Monday, 17 October 2011

Cutting holes in the hull.

So, having more or less finalised the interior planning, bulkheads (walls), wiring runs, pipe runs etc., we were able to start cutting the holes.  Windows, portholes, hatches, vent pipes and skin fittings.  Skin fittings are pipes through the hull to let out/in water, gas/air.  I was keen to have as few holes below the waterline as possible.  The engine is cooled by a heat exchanger welded into the hull side so no holes for the engine cooling.  All sinks and showers are above the waterline and only the propeller shaft is left below.  This has an old fashioned stuffing seal, yes they can dribble but are far less prone to catastrophic failure, in my opinion of course.

Having marked the position of the windows and designed them I had to then make them.  I used 5mm mild steel angle and had the curved top rolled by a local firm.  They did this two long lengths and I cut off the section needed.  These were then welded up and painted with a holding primer, ready for fitting.





 That was the windows out the way, next the ports.  In order to make the ports I had to get some steel to fabricate the angle as it was not possible to roll the radius I needed locally, if at all without too much distortion.  I used the steel cut from the cabin sides when fitting the main windows.




There were 11 of these so steel was plentiful.  The rings were cut using a 41/2" grinder (115mm) using a thin cutting disk.  Thin disks my be more expensive but I reckon I used less.  I prefer the small grinder as the 9" is not as handy and can kill you rather badly.  So once the rings were cut, strips of steel were welded round the outside. The heat from welding enable me to just use hand pressure to bend the strip to the ring after a rough circle had been fashioned.

The final fabricated angle was ready for cleaning and priming.


There are 11 windows and 5 portholes and the making and fitting of the frames to the cabin took some time but I got there in the end.  Most barges seem to have much wider windows that the ones I made.  I chose ones that would fit between the frames of the boat.  Wider windows would have meant cutting (weakening) the structure of the boat and I was not keen on this idea.  You can see what I mean in the picture below.



 I ended up spacing the windows every other frame and not one frame was harmed in the making of this barge.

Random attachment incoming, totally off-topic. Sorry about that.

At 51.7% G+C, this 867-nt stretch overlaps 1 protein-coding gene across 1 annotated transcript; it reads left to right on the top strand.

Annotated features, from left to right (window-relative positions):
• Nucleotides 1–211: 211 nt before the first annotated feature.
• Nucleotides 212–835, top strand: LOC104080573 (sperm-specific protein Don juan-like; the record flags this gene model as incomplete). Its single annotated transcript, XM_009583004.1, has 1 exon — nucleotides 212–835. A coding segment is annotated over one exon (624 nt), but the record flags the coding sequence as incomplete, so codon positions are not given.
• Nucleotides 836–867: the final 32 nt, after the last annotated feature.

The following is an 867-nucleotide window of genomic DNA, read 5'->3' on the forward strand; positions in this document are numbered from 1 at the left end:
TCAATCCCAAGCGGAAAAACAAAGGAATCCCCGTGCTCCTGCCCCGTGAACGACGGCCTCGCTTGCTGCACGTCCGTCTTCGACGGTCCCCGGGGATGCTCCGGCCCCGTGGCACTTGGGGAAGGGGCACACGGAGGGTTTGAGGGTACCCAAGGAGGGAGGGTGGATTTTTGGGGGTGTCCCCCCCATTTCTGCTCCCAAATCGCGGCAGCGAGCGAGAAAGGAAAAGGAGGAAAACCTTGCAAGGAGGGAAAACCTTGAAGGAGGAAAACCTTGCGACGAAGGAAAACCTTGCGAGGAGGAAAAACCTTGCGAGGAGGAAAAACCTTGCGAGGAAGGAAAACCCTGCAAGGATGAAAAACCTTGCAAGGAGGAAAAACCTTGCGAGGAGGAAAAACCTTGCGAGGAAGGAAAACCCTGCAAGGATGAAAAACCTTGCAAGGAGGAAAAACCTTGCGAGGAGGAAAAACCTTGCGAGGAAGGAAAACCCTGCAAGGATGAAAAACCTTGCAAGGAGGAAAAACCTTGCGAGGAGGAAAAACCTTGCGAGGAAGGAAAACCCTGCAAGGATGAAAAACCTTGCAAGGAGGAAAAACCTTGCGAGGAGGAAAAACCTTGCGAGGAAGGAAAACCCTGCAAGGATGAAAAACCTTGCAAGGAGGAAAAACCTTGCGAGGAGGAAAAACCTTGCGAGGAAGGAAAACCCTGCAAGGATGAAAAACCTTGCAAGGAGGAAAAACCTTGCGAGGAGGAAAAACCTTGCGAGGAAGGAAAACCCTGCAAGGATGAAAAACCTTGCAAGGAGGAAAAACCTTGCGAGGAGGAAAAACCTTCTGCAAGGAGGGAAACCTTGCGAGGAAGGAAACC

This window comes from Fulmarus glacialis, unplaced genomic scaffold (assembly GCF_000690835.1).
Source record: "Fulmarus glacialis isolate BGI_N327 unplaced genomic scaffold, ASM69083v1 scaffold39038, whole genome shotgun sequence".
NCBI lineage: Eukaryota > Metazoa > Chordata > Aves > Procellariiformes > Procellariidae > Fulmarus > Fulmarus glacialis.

I guess it is a matter of taste but I rather like this style over the wider types.  Note that none of the windows open.  Research has shown that opening windows leak, especially the narrowboat hopper types.  This barge is on the salty side and waves and wind will make water go were it doesn't normally go on the inland waterways.  The glass units I had made up by a local firm and I what I should have specified was 6mm toughened with a 12mm air gap and a 4mm toughened pane on the inside.  It is important to specify this 4mm for the inside and I made a mistake initially and had 6-12-6.  The unit was so stiff the seals blew and the panes filled with water.  The 4mm inside pane allows the pressure to alter by bending the thinner pane.  The units are simply stuck into the frames using a proprietary adhesive sealant with suitable primers for paint and glass.  Window technology has come on in leaps and bounds recently.  The marine sector is lagging behind a bit except for the very high end of the market.  Today one can get thermally broken frames and coated glass that make them so much more efficient.  The idea of bolting aluminium to the outside and having it connected to the inside frame thus creating a cold bridge just didn't seem right to me and everyone who has them complains about copious condensation and the cold frames.  But not everyone can afford aircraft grade honeycomb composite structures that are very light and very strong to make their window frames out of.  Because of my mistake in the glass thickness all of the lower units are due to be replaced with 6-12-4 using thermal spacers and low e glass.  This will significantly improve the windows thermally and hopefully get rid of the slight condensation I get at the very edges of the window where the present metal spacers act as a cold bridge.

The other thing that is perhaps wrong with the picture above is the stepped bottom line of the frames.  With wider windows it is possible to follow the curve of the deck (sheer line) which looks rather nice.  My narrow windows only just fit between the frames so this was not possible.  This step line can be disguised by taking the black deck paint up the cabin sides to cover the bottom of the windows.

Next were the hatches and these were fairly simple rectangular steel surrounds fitted between the framing of the cabin top.